American Heritage® Dictionary of the English Language, Fourth Edition
- n. The study, theory, and practice of prison management and criminal rehabilitation.
Century Dictionary and Cyclopedia
- n. The study of punishment for crime, both in its deterrent and in its reformatory aspect; the study of the management of prisons.
GNU Webster's 1913
- n. The science or art of punishment.
- n. the branch of criminology concerned with prison management and prisoner rehabilitation
- From Ancient Greek ποινή (poinē, "punishment") and -λογία (‐logía, "branch of study”, “to speak"). (Wiktionary)
- Latin poena, penalty (from Greek poinē; see kwei-1 in Indo-European roots) + -logy. (American Heritage® Dictionary of the English Language, Fourth Edition)
“A great advance has been made in penology by organization and annual conventions.”
“It may well be that 12 years of philosophy and prison have made me daft or corrupt or both, but after I have given my paper I have lunch with Jason and he tells me that it was a bit like Adorno, whom I haven't read but he has, and then he explains to me Hobbes's notion of diffidence and how he is applying it to modern ideas in penology.”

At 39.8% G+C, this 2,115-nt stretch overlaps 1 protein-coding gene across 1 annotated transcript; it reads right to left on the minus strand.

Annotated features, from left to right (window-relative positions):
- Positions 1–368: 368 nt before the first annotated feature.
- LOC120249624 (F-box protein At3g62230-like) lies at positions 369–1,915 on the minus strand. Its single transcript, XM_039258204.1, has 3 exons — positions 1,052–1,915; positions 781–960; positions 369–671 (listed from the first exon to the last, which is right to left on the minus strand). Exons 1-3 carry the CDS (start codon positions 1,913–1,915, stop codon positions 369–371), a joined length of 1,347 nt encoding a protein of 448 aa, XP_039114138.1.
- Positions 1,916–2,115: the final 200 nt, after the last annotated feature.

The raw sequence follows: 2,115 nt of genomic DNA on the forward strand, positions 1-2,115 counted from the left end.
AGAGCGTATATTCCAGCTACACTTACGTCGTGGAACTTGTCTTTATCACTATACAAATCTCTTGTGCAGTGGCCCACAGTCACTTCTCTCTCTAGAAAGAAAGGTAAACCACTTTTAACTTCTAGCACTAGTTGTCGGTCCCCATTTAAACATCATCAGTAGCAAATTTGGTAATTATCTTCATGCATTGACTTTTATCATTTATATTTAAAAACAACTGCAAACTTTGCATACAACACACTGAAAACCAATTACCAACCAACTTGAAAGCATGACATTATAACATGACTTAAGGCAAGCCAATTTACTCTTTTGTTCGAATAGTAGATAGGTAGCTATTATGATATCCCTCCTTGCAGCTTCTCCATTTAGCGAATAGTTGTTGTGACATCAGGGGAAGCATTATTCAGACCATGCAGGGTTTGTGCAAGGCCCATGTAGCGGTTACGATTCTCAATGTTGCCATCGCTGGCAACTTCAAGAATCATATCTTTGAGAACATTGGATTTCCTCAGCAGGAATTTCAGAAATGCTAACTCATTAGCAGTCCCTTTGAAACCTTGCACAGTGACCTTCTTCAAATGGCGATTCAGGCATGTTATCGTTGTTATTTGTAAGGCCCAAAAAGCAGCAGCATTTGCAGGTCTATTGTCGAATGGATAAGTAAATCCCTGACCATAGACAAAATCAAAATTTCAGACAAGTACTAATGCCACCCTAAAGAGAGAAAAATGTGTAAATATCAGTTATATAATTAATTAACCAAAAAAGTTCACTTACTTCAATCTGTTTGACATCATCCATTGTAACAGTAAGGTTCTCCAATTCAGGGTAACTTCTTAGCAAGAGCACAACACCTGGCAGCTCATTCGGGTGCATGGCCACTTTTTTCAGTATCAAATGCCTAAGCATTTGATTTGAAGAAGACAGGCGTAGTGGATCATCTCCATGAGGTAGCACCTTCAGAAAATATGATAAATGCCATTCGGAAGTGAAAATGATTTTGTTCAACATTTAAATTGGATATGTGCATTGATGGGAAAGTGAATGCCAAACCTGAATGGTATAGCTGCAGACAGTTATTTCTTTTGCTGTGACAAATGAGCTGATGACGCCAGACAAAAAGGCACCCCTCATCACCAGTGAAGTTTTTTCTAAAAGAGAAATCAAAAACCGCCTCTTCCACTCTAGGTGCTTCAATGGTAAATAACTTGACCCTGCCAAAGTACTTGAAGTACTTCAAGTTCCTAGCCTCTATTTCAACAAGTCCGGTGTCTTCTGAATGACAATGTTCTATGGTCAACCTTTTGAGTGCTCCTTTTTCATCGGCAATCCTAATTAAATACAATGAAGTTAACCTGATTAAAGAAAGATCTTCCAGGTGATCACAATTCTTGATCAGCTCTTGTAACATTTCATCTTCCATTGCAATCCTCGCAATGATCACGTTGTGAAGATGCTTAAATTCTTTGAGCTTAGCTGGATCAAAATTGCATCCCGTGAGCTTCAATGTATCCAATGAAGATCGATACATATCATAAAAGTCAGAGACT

“This made my job doubly difficult; and I was one hundred per cent novice in penology.”
“That part which deals with the social treatment of the criminal class is generally called penology, while the subdivision which treats of dependents and defectives is generally known as "charities" or "charitology.”
“As the daughter of Robert Gillis, a career state corrections department employee, she knew the region's prisons were not models of enlightened penology.”
“People who complain about the mildness of modern punishment, about “coddling” criminals, never seem to recall that modern penology is just that, modern.”
“Thereafter, under his successors also, prisoners demonstrate the sincerity of their conversion before being returned to the street, which is always the last resort of politicized penology.”
“In addition to the notable impact her work and writing had on the field of penology, Menken effected change on a more personal level.”
“Alice Davis Menken stood at the forefront of what her New York Times obituary calls “the evolution of penology from an attitude of sentimentality and punishment to the broader conception of mercy and rehabilitation.””
“Texas execution: American penology is itself loaded with hypocrisies.”
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